|Chinese workers install a solar farm project atop a flooded coal mine in China's Anhui province.
Source: Kevin Frayer/Getty Images News via Getty Images
China can exceed its global climate change commitments if it adopts a proposal to raise the consumption of non-fossil energy sources to 20% by 2025 and succeeds in efforts to cut carbon intensity by 18%, the International Energy Agency said.
Asserting that "no pledge is as significant as China's" when it comes to slashing greenhouse gases, the IEA on Sept. 29 issued a roadmap detailing how the world's largest emitter can speed up its transition from fossil fuels.
The report was released a month ahead of a high-stakes United Nations climate summit in Glasgow, Scotland, where countries are expected to significantly ratchet up their ambitions. The Chinese government requested the report from the agency, which works with nations to develop energy strategies.
Several recent scientific reports have warned that the goal under the Paris Agreement on climate change to keep warming to 1.5 degrees C from preindustrial levels is rapidly slipping away. U.N. Secretary-General António Guterres has declared the current situation "a code red for humanity."
With China consuming more energy and accounting for more carbon releases than any other country, its success in shifting away from coal and natural gas will determine whether the 1.5 degrees C goal is attainable, the IEA analysis asserted.
If China meets several short-term goals it developed in the last year, which are not yet reflected in the country's 2020 "nationally determined contribution" under the Paris climate accord, the country's carbon dioxide emissions could peak several years ahead of its current 2030 goal, the IEA said. It also could reach net-zero carbon emissions by 2050 as called for by the agreement instead of by 2060 as called for by China's current Paris climate accord pledge.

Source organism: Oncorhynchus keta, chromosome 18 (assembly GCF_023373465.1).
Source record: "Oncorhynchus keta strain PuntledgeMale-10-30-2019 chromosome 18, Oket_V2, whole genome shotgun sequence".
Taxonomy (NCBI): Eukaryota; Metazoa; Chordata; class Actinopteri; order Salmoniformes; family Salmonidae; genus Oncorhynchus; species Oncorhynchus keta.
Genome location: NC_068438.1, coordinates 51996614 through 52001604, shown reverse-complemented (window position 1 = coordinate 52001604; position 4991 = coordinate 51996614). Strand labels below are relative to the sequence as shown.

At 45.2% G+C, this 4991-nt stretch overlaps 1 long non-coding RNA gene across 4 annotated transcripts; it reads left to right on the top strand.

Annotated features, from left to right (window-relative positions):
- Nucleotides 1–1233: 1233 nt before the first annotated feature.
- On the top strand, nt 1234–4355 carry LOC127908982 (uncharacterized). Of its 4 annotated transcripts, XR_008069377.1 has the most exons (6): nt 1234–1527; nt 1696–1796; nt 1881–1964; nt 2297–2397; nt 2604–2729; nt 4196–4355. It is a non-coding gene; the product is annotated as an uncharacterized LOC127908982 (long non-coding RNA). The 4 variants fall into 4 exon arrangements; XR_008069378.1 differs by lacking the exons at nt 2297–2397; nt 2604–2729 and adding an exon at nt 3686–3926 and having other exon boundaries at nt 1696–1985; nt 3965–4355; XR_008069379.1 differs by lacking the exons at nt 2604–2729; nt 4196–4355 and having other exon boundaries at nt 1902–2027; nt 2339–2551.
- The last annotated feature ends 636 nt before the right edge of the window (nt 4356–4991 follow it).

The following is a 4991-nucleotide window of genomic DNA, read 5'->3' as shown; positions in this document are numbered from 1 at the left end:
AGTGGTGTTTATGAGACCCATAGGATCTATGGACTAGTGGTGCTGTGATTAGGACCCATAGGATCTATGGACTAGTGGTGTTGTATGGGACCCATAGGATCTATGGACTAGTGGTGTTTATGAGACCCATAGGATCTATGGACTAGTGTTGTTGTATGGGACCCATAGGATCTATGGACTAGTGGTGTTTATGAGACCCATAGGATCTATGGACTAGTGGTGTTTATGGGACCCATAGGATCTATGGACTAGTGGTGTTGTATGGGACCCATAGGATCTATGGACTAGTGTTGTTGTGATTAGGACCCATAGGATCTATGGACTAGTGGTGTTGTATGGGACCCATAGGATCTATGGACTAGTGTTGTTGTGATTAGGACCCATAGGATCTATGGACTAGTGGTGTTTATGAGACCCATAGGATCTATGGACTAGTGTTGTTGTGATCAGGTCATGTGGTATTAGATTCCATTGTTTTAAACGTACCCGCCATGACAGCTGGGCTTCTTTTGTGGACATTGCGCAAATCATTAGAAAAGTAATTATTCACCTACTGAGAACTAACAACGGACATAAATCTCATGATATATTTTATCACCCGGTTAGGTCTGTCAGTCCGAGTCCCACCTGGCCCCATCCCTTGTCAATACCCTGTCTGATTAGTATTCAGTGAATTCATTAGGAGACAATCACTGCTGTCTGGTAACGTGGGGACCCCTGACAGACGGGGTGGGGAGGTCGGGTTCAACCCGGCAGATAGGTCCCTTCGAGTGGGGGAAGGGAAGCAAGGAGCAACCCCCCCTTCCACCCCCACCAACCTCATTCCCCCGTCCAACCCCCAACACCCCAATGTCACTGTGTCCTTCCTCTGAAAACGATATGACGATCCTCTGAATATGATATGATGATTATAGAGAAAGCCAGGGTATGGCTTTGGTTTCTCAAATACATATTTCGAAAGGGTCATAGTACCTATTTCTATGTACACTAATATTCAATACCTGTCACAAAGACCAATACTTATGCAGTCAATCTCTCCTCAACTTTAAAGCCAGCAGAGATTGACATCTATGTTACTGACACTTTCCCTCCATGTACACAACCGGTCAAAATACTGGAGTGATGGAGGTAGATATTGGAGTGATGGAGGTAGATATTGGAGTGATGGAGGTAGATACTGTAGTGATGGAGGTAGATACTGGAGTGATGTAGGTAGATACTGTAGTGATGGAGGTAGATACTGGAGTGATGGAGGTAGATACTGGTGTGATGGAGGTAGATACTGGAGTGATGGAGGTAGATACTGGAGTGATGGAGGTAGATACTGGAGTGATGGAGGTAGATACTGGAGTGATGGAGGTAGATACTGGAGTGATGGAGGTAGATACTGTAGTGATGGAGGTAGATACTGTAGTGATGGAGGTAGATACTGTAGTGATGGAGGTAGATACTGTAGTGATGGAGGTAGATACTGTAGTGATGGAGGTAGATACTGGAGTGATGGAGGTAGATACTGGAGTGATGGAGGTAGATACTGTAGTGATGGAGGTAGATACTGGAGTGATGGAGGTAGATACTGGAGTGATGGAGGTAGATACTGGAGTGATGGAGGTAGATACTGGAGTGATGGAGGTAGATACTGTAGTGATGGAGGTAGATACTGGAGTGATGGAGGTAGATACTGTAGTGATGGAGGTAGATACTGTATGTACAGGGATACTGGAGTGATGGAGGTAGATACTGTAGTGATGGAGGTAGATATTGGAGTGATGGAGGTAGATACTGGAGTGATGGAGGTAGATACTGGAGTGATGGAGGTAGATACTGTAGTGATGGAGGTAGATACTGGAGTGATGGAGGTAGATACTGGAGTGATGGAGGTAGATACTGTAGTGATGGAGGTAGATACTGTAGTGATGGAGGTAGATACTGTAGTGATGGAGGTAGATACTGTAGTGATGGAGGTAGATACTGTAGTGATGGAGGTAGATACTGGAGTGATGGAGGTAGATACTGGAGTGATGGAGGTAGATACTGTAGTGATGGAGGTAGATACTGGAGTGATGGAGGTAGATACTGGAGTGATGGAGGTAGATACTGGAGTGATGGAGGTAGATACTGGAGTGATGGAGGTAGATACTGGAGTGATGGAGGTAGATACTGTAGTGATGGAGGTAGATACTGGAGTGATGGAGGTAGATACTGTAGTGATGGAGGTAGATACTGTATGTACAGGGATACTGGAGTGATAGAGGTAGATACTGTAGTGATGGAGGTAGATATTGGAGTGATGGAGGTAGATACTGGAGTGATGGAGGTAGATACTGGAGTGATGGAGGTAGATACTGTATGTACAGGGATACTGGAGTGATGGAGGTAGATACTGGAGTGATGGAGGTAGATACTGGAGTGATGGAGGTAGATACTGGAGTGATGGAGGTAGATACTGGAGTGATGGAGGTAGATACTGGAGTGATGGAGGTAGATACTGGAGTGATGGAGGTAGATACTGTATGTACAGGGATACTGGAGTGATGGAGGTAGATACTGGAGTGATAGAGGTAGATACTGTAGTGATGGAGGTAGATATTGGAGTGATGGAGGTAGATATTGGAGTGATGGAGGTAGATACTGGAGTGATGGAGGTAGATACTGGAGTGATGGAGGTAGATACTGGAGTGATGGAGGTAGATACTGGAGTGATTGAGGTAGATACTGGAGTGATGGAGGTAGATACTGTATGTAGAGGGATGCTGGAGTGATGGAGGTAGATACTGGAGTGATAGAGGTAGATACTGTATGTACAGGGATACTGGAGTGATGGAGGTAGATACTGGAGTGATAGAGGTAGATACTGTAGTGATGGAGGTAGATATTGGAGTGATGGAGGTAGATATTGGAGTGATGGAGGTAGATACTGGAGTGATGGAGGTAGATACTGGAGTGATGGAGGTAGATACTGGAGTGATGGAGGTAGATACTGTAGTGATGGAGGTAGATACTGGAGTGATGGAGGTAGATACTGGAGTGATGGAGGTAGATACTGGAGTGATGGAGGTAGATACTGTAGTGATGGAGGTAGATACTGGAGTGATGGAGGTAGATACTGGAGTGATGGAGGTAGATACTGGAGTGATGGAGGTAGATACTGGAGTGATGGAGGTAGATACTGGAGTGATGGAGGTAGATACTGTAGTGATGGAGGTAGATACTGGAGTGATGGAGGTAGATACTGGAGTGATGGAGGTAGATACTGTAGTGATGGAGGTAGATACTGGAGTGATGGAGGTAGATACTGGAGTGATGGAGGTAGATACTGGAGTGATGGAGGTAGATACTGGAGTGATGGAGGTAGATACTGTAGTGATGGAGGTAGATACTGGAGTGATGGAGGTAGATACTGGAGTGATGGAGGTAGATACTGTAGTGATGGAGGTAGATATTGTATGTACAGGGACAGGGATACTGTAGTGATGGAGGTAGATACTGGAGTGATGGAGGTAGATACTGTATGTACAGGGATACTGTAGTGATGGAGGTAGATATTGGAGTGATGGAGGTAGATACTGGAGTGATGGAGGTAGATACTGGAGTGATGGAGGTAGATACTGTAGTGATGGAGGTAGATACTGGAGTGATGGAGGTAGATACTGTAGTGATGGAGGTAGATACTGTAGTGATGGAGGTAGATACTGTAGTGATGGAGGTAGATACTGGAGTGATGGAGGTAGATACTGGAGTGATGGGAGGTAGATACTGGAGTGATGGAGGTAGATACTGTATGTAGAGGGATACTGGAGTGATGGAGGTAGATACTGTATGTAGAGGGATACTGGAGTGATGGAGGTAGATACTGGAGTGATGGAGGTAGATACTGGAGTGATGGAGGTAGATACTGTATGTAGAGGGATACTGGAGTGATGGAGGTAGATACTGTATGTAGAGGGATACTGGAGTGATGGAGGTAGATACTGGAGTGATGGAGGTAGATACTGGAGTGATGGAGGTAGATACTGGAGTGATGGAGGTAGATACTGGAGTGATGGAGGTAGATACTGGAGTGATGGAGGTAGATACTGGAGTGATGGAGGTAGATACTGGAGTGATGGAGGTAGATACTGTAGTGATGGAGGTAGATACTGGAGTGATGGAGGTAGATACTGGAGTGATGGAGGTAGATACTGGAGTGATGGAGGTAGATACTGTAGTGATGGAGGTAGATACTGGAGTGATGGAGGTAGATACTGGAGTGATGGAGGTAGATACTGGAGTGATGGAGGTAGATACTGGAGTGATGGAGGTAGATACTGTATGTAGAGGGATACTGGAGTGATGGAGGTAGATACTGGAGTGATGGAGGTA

The IEA said China has the tools needed to speed up the transition to net zero.
"When you look at China, don't think only of the fossil fuel part, because China is today a leader of clean energy," Fatih Birol, the IEA's executive director, said at the launch of the report. "Number one in the world for hydropower, number one in the world for electric cars, number one in the world for electric buses, and as such China is a clean energy powerhouse."
Building on its massive investments in renewables since 2015, the country's expansion of clean energy technologies is affordable, the IEA said. China also has launched a carbon market and reformed its power market that can support a more rapid decline in coal use and industry energy efficiency gains. With the right policies in place, energy sector emissions could decline nearly 20%, by more than 2 gigatons, from today's levels, the agency projected.
"China has the capabilities, economic means and policy skills to reach [an emission] peak in the mid-2020s," Birol said. "This would increase the world's chances of limiting global temperature rise to 1.5 °C, which would be, of course, wonderful news." The IEA chief also cited China's recent promise to stop building coal plants overseas.
But Dave Jones, global program lead for the clean energy think tank Ember, said the report also showed the gap between China's current emission trajectory and what is needed to meet the Paris Agreement goal.
"At the moment, runaway electricity demand is taking Chinese coal generation in the wrong direction," Jones wrote in an email. "The IEA shows that China's emissions would need to be about 20% lower by 2030 than currently anticipated, and that gap would need to come mostly from lower coal generation."
With a population of 1.4 billion and a growing economy, China still depends on coal for 60% of its electricity. The country has been on a coal plant building spree in recent years even as many other nations began to phase out coal. Nearly 90% of the country's emissions are produced by the energy sector, according to the IEA.